Rhode Island


Silhouette of a common loon swimming on the surface of a river as the sun sets. Photo: Joseph Sands, USFWS.

Out For Public Input: Draft Plan to Restore Birds Killed, Injured by 2003 Oil Spill

The U.S. Fish and Wildlife Service, Massachusetts Executive Office of Energy and Environmental Affairs, and Rhode Island Department of Environmental Management have released a draft plan to restore common loons and other birds (PDF, 71 pages) that were killed and injured by the 2003 Bouchard Barge 120 oil spill in Buzzards Bay in Massachusetts and Rhode Island.

Case Pages:

In 1996, the tank barge North Cape and the tugboat Sandia grounded off the coast of Rhode Island resulting the worst oil spill in the state's history.

North Cape

Oil Spill | Block Island Sound, RI | January 1996


What Happened?

On January 19, 1996, the tank barge, North Cape, and the tugboat, Scandia, grounded off Moonstone Beach in southwestern Rhode Island, spilling an estimated 828,000 gallons of home heating oil. This spill was the worst in Rhode Island history, with oil spreading throughout a broad area of Block Island Sound and beyond, including shoreline of the Trustom Pond National Wildlife Refuge (NWR).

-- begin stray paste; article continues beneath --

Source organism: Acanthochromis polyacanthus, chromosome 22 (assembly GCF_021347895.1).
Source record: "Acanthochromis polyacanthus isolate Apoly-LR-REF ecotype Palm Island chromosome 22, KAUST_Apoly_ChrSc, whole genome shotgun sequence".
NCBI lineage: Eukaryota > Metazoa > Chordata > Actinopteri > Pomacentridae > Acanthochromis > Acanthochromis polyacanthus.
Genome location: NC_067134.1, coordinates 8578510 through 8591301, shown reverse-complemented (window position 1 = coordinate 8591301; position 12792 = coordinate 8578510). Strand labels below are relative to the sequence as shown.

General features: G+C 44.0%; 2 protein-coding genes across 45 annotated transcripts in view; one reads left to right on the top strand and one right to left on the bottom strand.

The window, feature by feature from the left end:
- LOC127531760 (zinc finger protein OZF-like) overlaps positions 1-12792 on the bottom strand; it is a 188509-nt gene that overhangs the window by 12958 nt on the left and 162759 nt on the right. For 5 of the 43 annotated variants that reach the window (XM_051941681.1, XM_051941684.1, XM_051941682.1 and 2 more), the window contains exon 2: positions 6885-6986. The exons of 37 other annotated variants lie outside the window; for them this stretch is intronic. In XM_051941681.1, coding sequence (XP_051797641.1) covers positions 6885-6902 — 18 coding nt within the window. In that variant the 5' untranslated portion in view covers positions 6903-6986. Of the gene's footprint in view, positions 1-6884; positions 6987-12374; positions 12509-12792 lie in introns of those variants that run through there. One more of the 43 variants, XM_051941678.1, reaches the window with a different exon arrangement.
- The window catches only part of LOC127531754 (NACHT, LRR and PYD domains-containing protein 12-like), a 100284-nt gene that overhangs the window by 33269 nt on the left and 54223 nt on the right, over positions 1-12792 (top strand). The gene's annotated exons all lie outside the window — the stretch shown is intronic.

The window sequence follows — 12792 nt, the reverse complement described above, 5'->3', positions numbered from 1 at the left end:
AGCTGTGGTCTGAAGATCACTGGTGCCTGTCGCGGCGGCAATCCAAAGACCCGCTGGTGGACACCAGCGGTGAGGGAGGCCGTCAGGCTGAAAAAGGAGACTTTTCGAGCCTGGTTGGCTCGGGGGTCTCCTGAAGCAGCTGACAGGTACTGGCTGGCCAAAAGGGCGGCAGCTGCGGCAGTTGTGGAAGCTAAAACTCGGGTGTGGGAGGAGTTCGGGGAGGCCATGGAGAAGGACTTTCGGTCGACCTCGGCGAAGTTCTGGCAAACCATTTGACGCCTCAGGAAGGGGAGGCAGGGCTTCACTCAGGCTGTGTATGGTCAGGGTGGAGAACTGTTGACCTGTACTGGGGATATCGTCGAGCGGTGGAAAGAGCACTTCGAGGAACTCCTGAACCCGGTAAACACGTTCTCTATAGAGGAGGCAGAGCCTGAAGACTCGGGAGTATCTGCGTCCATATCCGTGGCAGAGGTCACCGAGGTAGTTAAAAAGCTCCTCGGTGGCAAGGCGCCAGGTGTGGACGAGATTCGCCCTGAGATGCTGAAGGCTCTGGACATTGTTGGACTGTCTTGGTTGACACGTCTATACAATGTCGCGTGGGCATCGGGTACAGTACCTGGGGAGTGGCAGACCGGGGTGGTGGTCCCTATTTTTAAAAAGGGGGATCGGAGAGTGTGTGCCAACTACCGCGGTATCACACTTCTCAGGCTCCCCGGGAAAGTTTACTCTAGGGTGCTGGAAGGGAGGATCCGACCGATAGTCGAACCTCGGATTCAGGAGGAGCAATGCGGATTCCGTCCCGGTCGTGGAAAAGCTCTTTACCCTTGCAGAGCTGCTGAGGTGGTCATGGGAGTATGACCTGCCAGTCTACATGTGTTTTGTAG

A fishway, or fish ladder, was constructed as part of the restoration effort to help herring travel upstream.

Rose Hill Landfill

Hazardous Waste Site | South Kingstown, RI | 1960s to Present

This abandoned quarry adjacent to the Saugatucket River was used for the disposal of household and industrial wastes from 1967 until 1983. The site included 27 acres of solid waste, 15 acres of sewage sludge, and an 11-acre bulky waste disposal area. Elevated levels of toxic metals leached from the landfill via groundwater to Mitchell Brook, the Saugatucket River, and Saugatucket Pond.

Cleanup workers collect oiled debris from sand beach, South Dartmouth, MA.

Bouchard Barge 120

On April 27, 2003, the tank barge Bouchard 120 hit a bedrock ledge in Buzzards Bay. The impact created a 12-foot rupture in the barge’s hull. An estimated 98,000 gallons of oil spilled into the coastal waters of Massachusetts and Rhode Island.